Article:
Tuesday, March 30, 2010

The healing process

Recently I had all four of my wisdom teeth removed. Two of the four were impacted, with one that was severely impacted into the nerve endings to my lip. It has been a full four days now since the procedure, and the healing process has been awfully slow. With the usual swelling and bruising that come along with any surgery, I've also had limited movement in my mouth and quite a bit of nausea. This has made it very difficult to eat, and has left me feeling weak and tired.

For the average person, the recovery process would include much rest and relaxation. While I would love nothing more then lying in bed for 7 days and eating ice cream, this is also one of my greatest fears. I am an active person, and that would be putting it lightly. My usual training schedule has me spending at least an hour a day on the lake front trail running, hitting the gym three times a week for weight training, and trying to fit in an hour long yoga class two to three times a week. That puts me anywhere between one to three hours a day working out, six days a week.

Rest is the best way to let our bodies go through the necessary heeling process after any type of injury, but it can also be the most frightening part of any type of recovery. It has been difficult for me to admit to myself that I need to take my time allowing myself to get back to the training that I want to be doing. With only taking two full days off, I went for my first run post surgery yesterday which was only three full days after going under the knife. While it was nice to get out of the house, it was quite possibly the worst run that I have ever been on. I decided to take a slow seven mile run at a 9:00 mile pace, which is about a full minute slower then my usual pace.

I'm proud to say that I did make it through the pain, but it was a very difficult challenge. For me the reasoning of why I took to the road so soon after is that I've trained myself mentally to think that for every extra day that I give myself off, that is one day behind my competitors that I put myself. In the larger picture I'm confident in saying that this is a successful way of making a commitment to something that you want to achieve, but while our bodies are recovering from injury or surgery this can be a crippling notion.

While todays 8 miler at an 8:00 pace was easier then yesterday, I know that my body is still not at 100%. So my lesson learned today is that sometimes its necessary to admit to ourselves that it is okay to take it easy and allow ourselves to rest. Baby steps are necessary while in recovery, even if we do not want to admit to ourselves that we are human and can have moments of weakness.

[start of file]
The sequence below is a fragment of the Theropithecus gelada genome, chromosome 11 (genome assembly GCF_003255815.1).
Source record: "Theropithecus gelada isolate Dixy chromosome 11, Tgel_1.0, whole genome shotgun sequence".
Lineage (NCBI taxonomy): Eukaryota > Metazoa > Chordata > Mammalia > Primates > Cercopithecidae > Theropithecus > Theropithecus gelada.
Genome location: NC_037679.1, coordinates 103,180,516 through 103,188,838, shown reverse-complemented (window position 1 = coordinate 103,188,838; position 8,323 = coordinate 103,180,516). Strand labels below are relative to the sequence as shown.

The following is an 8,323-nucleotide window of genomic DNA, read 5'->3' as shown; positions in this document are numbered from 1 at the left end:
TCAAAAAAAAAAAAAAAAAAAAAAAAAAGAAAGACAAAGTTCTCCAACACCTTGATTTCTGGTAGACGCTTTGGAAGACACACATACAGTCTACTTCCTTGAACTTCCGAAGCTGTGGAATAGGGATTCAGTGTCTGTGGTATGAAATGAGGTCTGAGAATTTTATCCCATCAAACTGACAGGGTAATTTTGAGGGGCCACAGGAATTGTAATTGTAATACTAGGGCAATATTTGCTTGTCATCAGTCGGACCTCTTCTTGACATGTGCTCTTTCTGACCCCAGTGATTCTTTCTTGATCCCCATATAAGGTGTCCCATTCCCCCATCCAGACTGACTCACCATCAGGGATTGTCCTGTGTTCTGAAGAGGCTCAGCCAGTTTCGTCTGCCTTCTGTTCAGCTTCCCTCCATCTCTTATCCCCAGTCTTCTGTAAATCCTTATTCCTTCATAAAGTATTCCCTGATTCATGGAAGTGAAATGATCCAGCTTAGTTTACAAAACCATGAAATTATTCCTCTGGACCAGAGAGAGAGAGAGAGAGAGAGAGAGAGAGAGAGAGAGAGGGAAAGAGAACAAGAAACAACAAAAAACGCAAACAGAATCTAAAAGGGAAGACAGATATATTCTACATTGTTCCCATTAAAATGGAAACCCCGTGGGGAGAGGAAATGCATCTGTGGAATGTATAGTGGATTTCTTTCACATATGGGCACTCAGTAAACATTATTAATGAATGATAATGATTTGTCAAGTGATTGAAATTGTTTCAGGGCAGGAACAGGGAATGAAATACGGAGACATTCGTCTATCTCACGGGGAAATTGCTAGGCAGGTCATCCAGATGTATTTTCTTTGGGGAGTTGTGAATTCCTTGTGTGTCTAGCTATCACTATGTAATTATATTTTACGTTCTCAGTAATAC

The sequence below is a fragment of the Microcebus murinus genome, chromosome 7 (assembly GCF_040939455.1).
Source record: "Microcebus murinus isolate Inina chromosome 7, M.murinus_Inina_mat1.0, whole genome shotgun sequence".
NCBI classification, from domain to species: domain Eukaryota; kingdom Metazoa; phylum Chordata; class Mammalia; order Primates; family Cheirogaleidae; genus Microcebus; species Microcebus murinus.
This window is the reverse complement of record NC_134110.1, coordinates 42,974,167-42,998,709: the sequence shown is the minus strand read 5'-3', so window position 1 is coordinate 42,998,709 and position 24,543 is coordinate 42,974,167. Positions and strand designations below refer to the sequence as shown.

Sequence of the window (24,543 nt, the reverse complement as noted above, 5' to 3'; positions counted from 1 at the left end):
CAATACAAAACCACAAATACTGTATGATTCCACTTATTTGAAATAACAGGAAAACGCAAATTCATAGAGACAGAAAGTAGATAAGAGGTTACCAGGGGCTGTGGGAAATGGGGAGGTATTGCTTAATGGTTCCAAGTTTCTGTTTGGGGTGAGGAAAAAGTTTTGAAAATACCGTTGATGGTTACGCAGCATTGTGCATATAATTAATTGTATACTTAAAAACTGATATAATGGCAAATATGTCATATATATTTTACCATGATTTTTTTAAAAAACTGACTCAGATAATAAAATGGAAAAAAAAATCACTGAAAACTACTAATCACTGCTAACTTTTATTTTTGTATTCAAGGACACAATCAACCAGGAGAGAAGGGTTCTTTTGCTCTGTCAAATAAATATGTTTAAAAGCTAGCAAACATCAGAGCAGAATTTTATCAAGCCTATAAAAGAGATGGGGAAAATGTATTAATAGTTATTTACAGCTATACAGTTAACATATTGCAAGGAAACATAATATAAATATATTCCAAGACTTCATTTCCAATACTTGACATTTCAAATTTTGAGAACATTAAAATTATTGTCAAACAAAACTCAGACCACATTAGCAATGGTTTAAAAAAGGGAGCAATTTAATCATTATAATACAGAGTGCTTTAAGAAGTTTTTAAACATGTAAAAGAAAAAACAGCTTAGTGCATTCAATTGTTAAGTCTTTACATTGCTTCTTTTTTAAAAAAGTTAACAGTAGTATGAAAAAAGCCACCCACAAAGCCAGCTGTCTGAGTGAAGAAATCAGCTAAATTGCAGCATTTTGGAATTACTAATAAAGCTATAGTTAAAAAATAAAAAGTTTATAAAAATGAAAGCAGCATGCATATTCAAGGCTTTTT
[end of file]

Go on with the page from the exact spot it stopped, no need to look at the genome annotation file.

Monday, March 29, 2010

My Starting Line

Running has been a large part of my life for some years now. It has been a way for me to challenge myself, stay in shape, and relieve some of the stressors in my life. I begun my running adventures as a teenager, and joined the Track & Field team as a youngster that really wanted to be part of a team but lacked the physical ability and coordination to make any teams that required previous skills.

In my earlier days, running provided the social outlet that I needed. It gave me an instant circle of friends to hang out with after school and on the weekends who understood the physical and mental challenges that being a runner entailed. The instant bond that I was able to form with my teammates encouraged me to become a confident young woman who knew that I would always have an unbreakable bond and never ending support system of friends through my teammates.

It wasn't until I graduated from high school and went of to college, and out on my own for the first time, that I really begun to appreciate the foundation that running helped me establish in my life. It taught me to become a problem solver, how to best utilize my time, to be a fighter for my desires, and to always be looking ahead to the new challenges that lay ahead. Being at a college where I felt alone for the first time, where my entire education was centered around the culinary world, I made the decision that wellness and balance would be the foundation of life.

As I have grown, I've been slowly learning to make the best lifestyle choices for myself. Being an adult in the most overweight nation in the world can often times be difficult and lonely, and finding comfort in food is common. We are all faced with the option to take our lives down the path less traveled and create the most balanced life for ourselves, or allow ourselves to fall into the rut and temptations that are constantly following us.

For myself I've chosen the road that leads me to wellness and balance in my life. The best way for me to do this is to continue to challenge myself on a daily basis physically, mentally, and emotionally.

With this said, I invite you to travel along with me as I make my best efforts to achieve the goals that I have laid out for myself this year. This is the year of changes and challenges as I run though the streets of Chicago to become stronger, faster, and more confident in my life then I have ever been before.